Says Labour Attache Panthi, “The employer reached out to us to make agitated Nepali employees understand that the delay in Suresh’s repatriation was due to his health condition and not the employer’s apathy.”
There was also pressure on the employer to bear all medical costs till Suresh recovered. His condition subsequently improved and he was deemed fit to fly but either a doctor or a nurse had to accompany him, which was too costly.
Eventually, he was approved to fly with a non-medical personnel, a co-worker who was returning to Nepal.
In Nepal, Suresh’s father Prabhu had to make five trips to Kathmandu over the last few months. “The agent in Kapilvastu said he could help if I paid him Rs100,000. The recruiter Al Rahim says he is taking the case up with the authorities. That is a lie, he has no clue that my son is already coming home,” Prabhu says.
In a desperate plea, Prabhu and his wife appealed to MP Arjun KC to help bring their son home. Says KC, “It was just one case, but the amount of coordination needed was tremendous. We had to directly or indirectly engage with the Foreign Employment Board, the Nepal Embassy, Nepal Airlines and the hospital here for his repatriation and further recovery. One weak link and it would not have happened.”
Private airlines were hesitant to accommodate a stretcher but Nepal Airlines agreed. The Nepali mission put pressure on the employer to bear the medical and travel costs.
Without financial support from the employer or from the Foreign Employment Board, the only option would have been to rely on personal donations that would have further delayed the repatriation.
Among many stories of an uncaring state, there are stories like that of Suresh Teli where different agencies of the state came together, surpassing the expectation of the people who are conditioned to not expect too much from the government.
The long road to recovery
In many ways Suresh was lucky. He survived the fall when he could have been one of the many coffins that arrive at Kathmandu airport every week. His medical costs in Malaysia and air tickets were borne by the employer.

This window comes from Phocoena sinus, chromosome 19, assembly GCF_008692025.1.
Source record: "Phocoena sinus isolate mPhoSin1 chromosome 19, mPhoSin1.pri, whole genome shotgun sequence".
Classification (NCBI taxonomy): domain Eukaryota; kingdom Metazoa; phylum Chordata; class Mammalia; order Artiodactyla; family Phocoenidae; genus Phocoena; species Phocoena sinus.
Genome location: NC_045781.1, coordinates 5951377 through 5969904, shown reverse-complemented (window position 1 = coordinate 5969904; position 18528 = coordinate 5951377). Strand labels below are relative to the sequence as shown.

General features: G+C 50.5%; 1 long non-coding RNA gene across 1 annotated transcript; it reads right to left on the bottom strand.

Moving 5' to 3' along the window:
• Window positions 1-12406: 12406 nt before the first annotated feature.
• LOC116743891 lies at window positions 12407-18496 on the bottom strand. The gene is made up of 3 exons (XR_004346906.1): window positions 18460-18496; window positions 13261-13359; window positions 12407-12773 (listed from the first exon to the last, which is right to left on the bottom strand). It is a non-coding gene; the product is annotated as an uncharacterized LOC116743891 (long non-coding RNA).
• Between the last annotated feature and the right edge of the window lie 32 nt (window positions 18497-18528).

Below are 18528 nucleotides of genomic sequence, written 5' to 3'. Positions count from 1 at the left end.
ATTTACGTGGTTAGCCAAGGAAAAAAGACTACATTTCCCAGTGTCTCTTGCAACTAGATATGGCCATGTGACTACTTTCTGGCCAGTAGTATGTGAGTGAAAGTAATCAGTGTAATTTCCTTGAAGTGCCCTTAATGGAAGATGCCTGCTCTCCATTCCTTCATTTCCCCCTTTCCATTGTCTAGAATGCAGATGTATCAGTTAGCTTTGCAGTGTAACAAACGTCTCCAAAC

His family recognises these positive aspects and is happy their son is finally coming, but is also cautious of what lies ahead: the long road to recovery, from physical and mental wounds, from unpaid loans and foregone earnings, and from personal relationships strained by distance.
The Teli family has only a tiny piece of land, and it has to pay Suresh’s medical bills by borrowing from local lenders. Formal support is unlikely to come through.
The recently signed Social Security Agreement (SOCSO) between Malaysia and Nepal only applies to work-related injuries, illness, or death. Suresh’s family is hopeful that the Foreign Employment Board will provide injury compensation via the Welfare Fund, but even this is unlikely given uncertainties around his labour permit status as he has been away for three years.
The evening of 23 April, Suresh was being pushed in a wheel-chair out of the arrival area at Kathmandu airport and put into an ambulance with the support of the medics and his father.
As they waited for the rest of the family to join them before heading to the Trauma Centre, the medic in the ambulance held his hands and asked him questions about his health and the travel. He responded willingly, a marked progress from the initial phase of the injury.
When his mother, Urmila Teli finally climbed into the ambulance, Suresh glowed and broke into a wide smile. Despite the discomfort due to his injuries and the support from the Jewett brace, he leaned aside from the stretcher to touch her feet. He was finally home.